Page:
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The Prevalence and Effects of Occupational Licensing

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  • Morris M. Kleiner
  • Alan B. Krueger

Abstract

Our study provides the first national analysis of the labour market implications of workers who are licensed by any agency of the government in the USA. Using a specially designed Gallup survey of a nationally representative sample of Americans, we provide an analysis of the influence of this form of occupational regulation. We find that 29 per cent of the workforce is required to hold a licence, which is a higher percentage than that found in other studies that rely on state-level occupational licensing data or single states. Workers who have higher levels of education are more likely to work in jobs that require a licence. Union workers and government employees are more likely to have a licence requirement than are non-union or private sector employees. Our multivariate estimates suggest that licensing has about the same quantitative impact on wages as do unions - that is about 15 per cent - and that being both licensed and in a union can increase wages by more than 24 per cent. However, unlike unions which reduce variance in wages, licensing does not significantly reduce wage dispersion for individuals in licensed jobs. Copyright (c) Blackwell Publishing Ltd/London School of Economics 2010.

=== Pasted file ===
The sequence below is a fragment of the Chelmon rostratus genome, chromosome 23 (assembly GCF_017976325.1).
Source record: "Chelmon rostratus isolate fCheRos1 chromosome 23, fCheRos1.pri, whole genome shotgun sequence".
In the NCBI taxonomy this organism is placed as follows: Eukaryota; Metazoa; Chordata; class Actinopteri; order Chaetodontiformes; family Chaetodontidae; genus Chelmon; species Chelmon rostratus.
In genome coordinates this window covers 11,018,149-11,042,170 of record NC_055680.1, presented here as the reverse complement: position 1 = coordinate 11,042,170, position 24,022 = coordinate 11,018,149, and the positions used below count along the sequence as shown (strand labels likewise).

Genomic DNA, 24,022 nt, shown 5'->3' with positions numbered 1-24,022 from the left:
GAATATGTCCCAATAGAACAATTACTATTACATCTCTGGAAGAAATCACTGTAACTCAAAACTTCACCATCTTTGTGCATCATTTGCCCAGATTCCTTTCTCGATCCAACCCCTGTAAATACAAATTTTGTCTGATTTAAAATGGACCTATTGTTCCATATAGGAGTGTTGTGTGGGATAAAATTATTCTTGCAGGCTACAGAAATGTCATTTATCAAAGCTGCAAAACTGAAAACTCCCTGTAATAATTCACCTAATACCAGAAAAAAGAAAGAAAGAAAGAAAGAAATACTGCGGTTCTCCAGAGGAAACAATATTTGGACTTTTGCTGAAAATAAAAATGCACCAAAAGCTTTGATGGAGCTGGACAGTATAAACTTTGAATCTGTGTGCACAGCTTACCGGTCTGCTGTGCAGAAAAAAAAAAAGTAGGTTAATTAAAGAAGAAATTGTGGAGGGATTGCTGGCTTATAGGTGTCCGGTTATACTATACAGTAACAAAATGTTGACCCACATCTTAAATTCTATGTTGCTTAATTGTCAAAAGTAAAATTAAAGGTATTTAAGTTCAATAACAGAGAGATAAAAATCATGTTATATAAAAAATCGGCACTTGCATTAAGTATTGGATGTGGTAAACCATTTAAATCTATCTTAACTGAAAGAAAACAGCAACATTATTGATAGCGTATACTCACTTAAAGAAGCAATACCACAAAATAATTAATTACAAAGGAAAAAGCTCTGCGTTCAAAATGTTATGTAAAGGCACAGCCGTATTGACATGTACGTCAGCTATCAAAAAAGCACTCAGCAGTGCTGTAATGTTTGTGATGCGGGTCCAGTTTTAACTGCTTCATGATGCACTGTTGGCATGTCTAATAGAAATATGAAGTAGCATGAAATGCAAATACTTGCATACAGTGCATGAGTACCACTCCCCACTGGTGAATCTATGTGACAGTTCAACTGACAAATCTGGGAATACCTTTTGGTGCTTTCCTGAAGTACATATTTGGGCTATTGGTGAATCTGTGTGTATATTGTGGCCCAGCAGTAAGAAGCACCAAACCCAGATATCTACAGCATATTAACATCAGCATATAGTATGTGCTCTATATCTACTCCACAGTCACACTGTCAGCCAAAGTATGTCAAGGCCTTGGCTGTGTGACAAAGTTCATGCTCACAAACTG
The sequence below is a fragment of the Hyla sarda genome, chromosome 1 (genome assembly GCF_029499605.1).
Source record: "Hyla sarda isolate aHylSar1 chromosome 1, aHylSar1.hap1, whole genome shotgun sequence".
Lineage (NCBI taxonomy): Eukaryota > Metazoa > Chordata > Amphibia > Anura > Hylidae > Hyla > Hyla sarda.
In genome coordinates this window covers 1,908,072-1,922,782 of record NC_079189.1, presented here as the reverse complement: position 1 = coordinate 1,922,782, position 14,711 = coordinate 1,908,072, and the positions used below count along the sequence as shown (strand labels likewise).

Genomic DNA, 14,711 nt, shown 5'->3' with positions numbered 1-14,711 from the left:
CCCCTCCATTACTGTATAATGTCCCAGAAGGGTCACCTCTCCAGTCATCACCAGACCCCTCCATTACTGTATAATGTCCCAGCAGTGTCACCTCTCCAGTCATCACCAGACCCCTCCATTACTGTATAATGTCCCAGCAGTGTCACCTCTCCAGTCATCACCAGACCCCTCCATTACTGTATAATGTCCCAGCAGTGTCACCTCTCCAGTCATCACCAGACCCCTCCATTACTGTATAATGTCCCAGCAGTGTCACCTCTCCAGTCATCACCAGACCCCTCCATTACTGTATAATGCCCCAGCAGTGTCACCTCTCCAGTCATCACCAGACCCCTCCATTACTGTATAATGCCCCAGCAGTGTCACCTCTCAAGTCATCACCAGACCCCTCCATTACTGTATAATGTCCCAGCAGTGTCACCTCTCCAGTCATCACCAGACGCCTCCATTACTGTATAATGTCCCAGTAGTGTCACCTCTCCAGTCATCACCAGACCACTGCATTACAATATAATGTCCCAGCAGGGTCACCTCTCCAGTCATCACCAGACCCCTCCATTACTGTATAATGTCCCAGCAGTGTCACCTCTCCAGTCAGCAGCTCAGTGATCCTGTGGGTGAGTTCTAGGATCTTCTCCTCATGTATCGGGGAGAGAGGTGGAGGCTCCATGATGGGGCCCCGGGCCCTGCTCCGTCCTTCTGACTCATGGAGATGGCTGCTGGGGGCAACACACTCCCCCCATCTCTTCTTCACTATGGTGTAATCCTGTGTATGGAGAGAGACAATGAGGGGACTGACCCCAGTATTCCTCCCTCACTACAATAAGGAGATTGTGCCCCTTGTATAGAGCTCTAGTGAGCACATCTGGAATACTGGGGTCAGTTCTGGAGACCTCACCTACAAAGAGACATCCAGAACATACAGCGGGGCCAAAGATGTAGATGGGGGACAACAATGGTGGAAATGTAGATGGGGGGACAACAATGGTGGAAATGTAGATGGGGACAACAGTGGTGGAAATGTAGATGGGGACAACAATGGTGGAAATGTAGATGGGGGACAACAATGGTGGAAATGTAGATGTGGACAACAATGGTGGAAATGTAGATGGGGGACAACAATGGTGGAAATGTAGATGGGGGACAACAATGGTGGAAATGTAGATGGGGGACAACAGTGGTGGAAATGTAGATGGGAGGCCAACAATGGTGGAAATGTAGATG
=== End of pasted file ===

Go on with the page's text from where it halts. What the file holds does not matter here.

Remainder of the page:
Suggested Citation

  • Morris M. Kleiner & Alan B. Krueger, 2010. "The Prevalence and Effects of Occupational Licensing," British Journal of Industrial Relations, London School of Economics, vol. 48(4), pages 676-687, December.
  • Handle: RePEc:bla:brjirl:v:48:y:2010:i:4:p:676-687
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    File URL: http://www.blackwell-synergy.com/doi/abs/10.1111/j.1467-8543.2010.00807.x
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    References listed on IDEAS

    as
    1. Richard B. Freeman & Morris M. Kleiner, 1999. "Do Unions Make Enterprises Insolvent?," ILR Review, Cornell University, ILR School, vol. 52(4), pages 510-527, July.
    2. Richard B. Freeman, 1982. "Union Wage Practices and Wage Dispersion within Establishments," ILR Review, Cornell University, ILR School, vol. 36(1), pages 3-21, October.
    3. Victor R. Fuchs & Alan B. Krueger & James M. Poterba, 1998. "Economists' Views about Parameters, Values, and Policies: Survey Results in Labor and Public Economics," Journal of Economic Literature, American Economic Association, vol. 36(3), pages 1387-1425, September.
    4. repec:eee:labchp:v:2:y:1986:i:c:p:1139-1181 is not listed on IDEAS
    5. Halvorsen, Robert & Palmquist, Raymond, 1980. "The Interpretation of Dummy Variables in Semilogarithmic Equations," American Economic Review, American Economic Association, vol. 70(3), pages 474-475, June.
    6. Carl Shapiro, 1986. "Investment, Moral Hazard, and Occupational Licensing," Review of Economic Studies, Oxford University Press, vol. 53(5), pages 843-862.
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    More about this item

    JEL classification:

    • J31 - Labor and Demographic Economics - - Wages, Compensation, and Labor Costs - - - Wage Level and Structure; Wage Differentials
    • J44 - Labor and Demographic Economics - - Particular Labor Markets - - - Professional Labor Markets and Occupations
    • J51 - Labor and Demographic Economics - - Labor-Management Relations, Trade Unions, and Collective Bargaining - - - Trade Unions: Objectives, Structure, and Effects

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